Turton, Bolton, Lancs
Extracts relating to my family from "Horrobin
Mill....Bleachworks in the Jumbles"
by J.J.Francis (1992)
A Publication of Turton Local History Society.
Horrobin Mill Bleachworks, one of
the oldest Bleachworks in the Bolton area of Lancashire ceased trading in 1937
after over 150 years activity. In 1964 the land was purchased by the County
Borough of Bolton to enable the Jumbles Reservoir to be built and the remains
of the Horrobin Works can only be seen in the mud levels of a drought year.
Turton was the largest of the
eighteen Townships making up the ancient parish of Bolton le Moors. The name
Horrobin can be attributed to an early family of that name and records of
Horrobine, Horobyn and Horobin are found. In 1748 there is a reference to
Horrobin Mill, indicating possibly a corn mill or fulling mill. It was probably
an agrigultural holding alongside some hand crofting ( bleaching).
At that time all the land in the area was owned by the Lord of the Manor of
Turton. The maintenance of the roads, fences, gates, small bridges and culverts
was the responsibility of the tenants bordering the road etc, Defaulters were
examined by the Manor Court of Turton, consisting of thirteen jurors selected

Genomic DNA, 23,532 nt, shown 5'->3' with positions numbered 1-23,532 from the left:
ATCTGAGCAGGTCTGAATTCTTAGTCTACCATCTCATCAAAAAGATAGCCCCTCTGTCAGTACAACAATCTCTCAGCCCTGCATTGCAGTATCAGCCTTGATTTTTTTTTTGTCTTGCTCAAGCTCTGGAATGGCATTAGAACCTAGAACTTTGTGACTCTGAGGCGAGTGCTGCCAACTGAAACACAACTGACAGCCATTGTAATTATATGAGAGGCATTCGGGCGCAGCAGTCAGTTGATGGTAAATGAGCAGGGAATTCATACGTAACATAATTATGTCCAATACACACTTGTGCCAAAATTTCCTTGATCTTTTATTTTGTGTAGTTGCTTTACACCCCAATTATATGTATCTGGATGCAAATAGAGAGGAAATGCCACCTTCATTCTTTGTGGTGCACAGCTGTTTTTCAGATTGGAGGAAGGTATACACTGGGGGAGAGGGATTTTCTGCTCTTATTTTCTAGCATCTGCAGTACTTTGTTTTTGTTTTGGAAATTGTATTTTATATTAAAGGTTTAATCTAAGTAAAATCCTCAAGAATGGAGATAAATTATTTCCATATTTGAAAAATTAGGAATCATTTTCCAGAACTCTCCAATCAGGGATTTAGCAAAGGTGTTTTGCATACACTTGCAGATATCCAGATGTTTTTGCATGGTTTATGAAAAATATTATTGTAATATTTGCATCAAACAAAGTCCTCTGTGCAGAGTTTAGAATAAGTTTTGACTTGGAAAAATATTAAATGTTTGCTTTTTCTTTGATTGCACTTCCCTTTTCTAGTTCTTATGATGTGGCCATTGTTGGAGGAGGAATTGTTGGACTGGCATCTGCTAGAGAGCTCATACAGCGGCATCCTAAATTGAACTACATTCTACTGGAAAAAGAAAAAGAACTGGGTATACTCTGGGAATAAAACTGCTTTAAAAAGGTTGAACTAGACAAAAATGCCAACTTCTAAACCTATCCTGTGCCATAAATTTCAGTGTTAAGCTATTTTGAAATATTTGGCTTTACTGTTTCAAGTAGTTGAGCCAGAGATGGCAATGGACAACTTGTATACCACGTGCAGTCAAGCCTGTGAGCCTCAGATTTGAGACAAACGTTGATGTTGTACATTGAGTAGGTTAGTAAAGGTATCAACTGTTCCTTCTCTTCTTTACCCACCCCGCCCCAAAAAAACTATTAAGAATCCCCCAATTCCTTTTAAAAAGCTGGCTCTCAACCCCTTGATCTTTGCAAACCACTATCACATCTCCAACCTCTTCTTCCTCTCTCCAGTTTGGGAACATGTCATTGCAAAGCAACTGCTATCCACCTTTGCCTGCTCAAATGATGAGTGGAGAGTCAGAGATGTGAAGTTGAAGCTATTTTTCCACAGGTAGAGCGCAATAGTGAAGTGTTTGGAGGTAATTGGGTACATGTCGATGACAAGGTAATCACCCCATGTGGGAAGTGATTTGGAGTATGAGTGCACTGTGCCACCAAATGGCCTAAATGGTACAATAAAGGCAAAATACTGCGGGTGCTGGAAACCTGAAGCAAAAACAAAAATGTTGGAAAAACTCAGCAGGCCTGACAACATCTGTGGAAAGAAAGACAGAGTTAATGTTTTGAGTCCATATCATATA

from the area. These Court records give many clues as to the occupants of
various properties and their problems.
The Ainsworth and Cort Era
James Ainsworth became the tenant
of Horrobin Mill around 1780. He was the youngest son of Peter Ainsworth and
Alice, one of eleven children. His father Peter Ainsworth (1713-1780) had
started in bleaching at Halliwell, and his son James himself started at
Breightmet Fold before coming to Turton. James was engaged in Hand Crofting,
which was open air bleaching ( described later) . The Horrobin Mill land was
well wooded and included at least 42 oak trees. James was made bankrupt in 1798
but apparently still continued. He died in 1810, aged 62.
was first recorded as a Court juror in 1801. In 1821 his entry in the Court
Records was as Peter Cort &Co. He was also mentioned in the Manchester
Mercury on 30th May 1820 viz: Thomas Ainsworth of Bolton, Richard Ainsworth,
late of Cheapside now of Bolton, James Thornley of Warrington and Peter Cort of
Turton, Whitsters, Dealers, Chapmen and Partners (surviving partners of
Jeremiah Thornley, deceased) carrying on business at Turton under the firm of
Peter Cort & Co.
The partnership became bankrupt but
recovered and in 1828 Peter Cort was succeeeded by his son Peter Cort Jnr. He,
in partnership with Thomas Ainsworth, also operated both Bradshaw and Turton
Bleachworks. Over the next few years there were continual developments and
mergers. Thomas Appleton, a banker, had become a partner in the Bleachworks. In
1833 the Horrobin tenancy was 51 acres including 5.5acres of works. Following
the death of Peter Cort from consumption in 1850, the Horrobin Works passed to
the Appleton family.